- Review Price: £249.08
We looked at HP’s OfficeJet Pro print mechanism in its (article:HP-OfficeJet-Pro-K5400n-Inkjet-Printer K5400n) printer a few weeks back. That A4 machine is very competitively priced at well under £100. The K8600 is its wide carriage, A3+ sibling and the price doesn’t look quite so attractive at a smidge under £250.
The printer’s black and silver styling, with highlights in high-gloss transparent black, wouldn’t look out of place in a graphic design studio. Handily, if you’re only using the printer’s larger format paper handling on occasions, the input and output trays can be telescoped back, so they protrude only a short way from its front.
However, the design of the two trays is a little odd and disparate, as the output tray no longer sits like a lid on top of the input one, but is angled up away from it and the telescopic sections of the two trays are different shapes and sizes. This makes the assemblies look rather messy, for no reason that’s readily apparent.
There are indicators at the right end of its front panel for paper jam, cover open and paper out, as well as buttons to cancel a job and feed a sheet through. At the left-hand end of the machine is a pull-down cover for the four separate ink cartridges.
At the rear, there’s a single USB 2.0 socket and one for a low voltage input. It’s fairly amazing that in a printer this size HP can’t fit the power supply inside the case, but instead relies on a fairly substantial ‘black block’ to kick around under the desk. Although you can get JetDirect Ethernet and Wi-Fi external adapters for the printer, there are no options to upgrade with a duplexer or extra paper trays, as there are with the K5400n. There is the OfficeJet Pro K8600dn, which includes duplex and Ethernet as standard, but you have to put up £325 for that.
The initial, physical setup is a two-stage process, as you have to slot in the two-colour heads – one for cyan and magenta and the other for yellow and black – before plugging in the four, separate ink cartridges. The printer then takes around quarter of an hour to charge its ink system and to automatically align its heads.
The software is pretty basic stuff, with HP’s Solution Centre and a reasonable driver, which includes presets for common tasks, such as plain paper printing, photos and duplex, though only manual duplex on this model.
The wide ink swathes of the heads ensure this printer is quick for an inkjet. HP quotes three different print speeds, in Draft, Normal and Best print modes, which begins to show a more accurate picture of its true performance. However, these speeds are still a bit optimistic, as HP quotes 15ppm for black print in normal mode and our five-page text print took 33 seconds, or 9.1ppm. When we increased the page count to 20, we saw a normal mode speed of 11.3ppm, closer to the claimed speed. A five page A3 print took 1:06, or 4.5ppm.
Things weren’t so good when we printed colour, though, as our five page text and graphics print completed in 53 seconds, or 5.7ppm, against the spec sheet figure of 14.5ppm. The printer produced a 15 x 10cm photo in 1:35 and a full bleed 19 x 13 inch (A3+) in 3:37, which is very respectable. That’s in normal print mode; if you whack the printer up to Best mode, the print time increases to 9:18.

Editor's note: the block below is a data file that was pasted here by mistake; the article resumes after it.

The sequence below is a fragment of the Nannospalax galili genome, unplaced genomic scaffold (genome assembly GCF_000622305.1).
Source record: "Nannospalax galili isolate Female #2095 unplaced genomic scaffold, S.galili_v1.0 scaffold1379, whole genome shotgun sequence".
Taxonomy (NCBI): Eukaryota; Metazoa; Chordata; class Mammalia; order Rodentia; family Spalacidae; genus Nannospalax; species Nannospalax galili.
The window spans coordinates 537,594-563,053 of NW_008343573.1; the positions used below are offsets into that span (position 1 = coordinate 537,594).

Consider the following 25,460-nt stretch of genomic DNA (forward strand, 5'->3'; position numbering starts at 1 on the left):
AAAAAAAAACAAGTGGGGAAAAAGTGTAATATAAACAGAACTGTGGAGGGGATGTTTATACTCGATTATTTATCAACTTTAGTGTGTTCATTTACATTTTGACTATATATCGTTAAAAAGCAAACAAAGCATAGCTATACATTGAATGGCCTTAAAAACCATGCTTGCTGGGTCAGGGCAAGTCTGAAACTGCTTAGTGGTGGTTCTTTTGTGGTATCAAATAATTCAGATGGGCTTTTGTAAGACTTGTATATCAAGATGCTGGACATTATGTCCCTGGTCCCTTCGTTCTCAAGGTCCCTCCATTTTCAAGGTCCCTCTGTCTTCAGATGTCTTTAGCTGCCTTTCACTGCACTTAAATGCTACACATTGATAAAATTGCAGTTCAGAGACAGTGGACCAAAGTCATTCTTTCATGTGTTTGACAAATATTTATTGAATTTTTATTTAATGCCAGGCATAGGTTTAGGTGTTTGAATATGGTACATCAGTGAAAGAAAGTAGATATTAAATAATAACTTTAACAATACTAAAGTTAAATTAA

Comparing the two prints, though, there little reason to use Best mode, unless print quality is really important for a particular image. Normal mode is very close and both do excellent jobs with colour variation, fidelity of hues and image clarity. The only thing we noticed was a single, slight band near the left-hand edge of the Normal mode print.
Business graphics are cleanly reproduced on plain paper, with good bright colours and excellent registration of black text laid over them. Text itself is clean and shows very little sign of spatter or jaggies, thanks to the printer’s natural resolution of 1200dpi.
Although you plug the heads in when you install and set up this printer, they can be considered a lifetime component, which means the only consumables are the four ink cartridges. The cheapest prices we could find for these are the same as for the OfficeJet Pro K5400n, giving a cost per page of 1.59p for black text and 4.30p for colour. Both these costs are reasonable, in comparison with other inkjet printers in the same price range and cheaper than most A3 lasers, too.
HP’s OfficeJet Pro K8600 is very much a wide-carriage version of the K5400n, but without the upgrade options and with a much higher price. Although the smaller market for A3+ printers puts a certain premium on them, when you look at the actual differences – increased carriage width, a different paper tray and modified firmware – it’s hard to see why this machine should cost £250.
Score in detail
Print Speed 8
Print Quality 9
|Paper Size||A3+ - 13" x 19", A3 - 11.69" x 16.54", A4 - 8.27" x 11.69", A5 - 5.83" x 8.27", A6 - 4.13" x 5.83", B4 - 9.84" x 13.90", Letter, Legal, Statement, Executive, Tabloid, Super B, 216 mm x 330 mm, Envelope No. 10, Monarch Envelope, Index Card|
|Sheet Capacity||250 sheets|
|Rated Black Speed (Images per minute)||35 ppmipm|
|Rated Colour Speed (Images per minute)||35 ppmipm|
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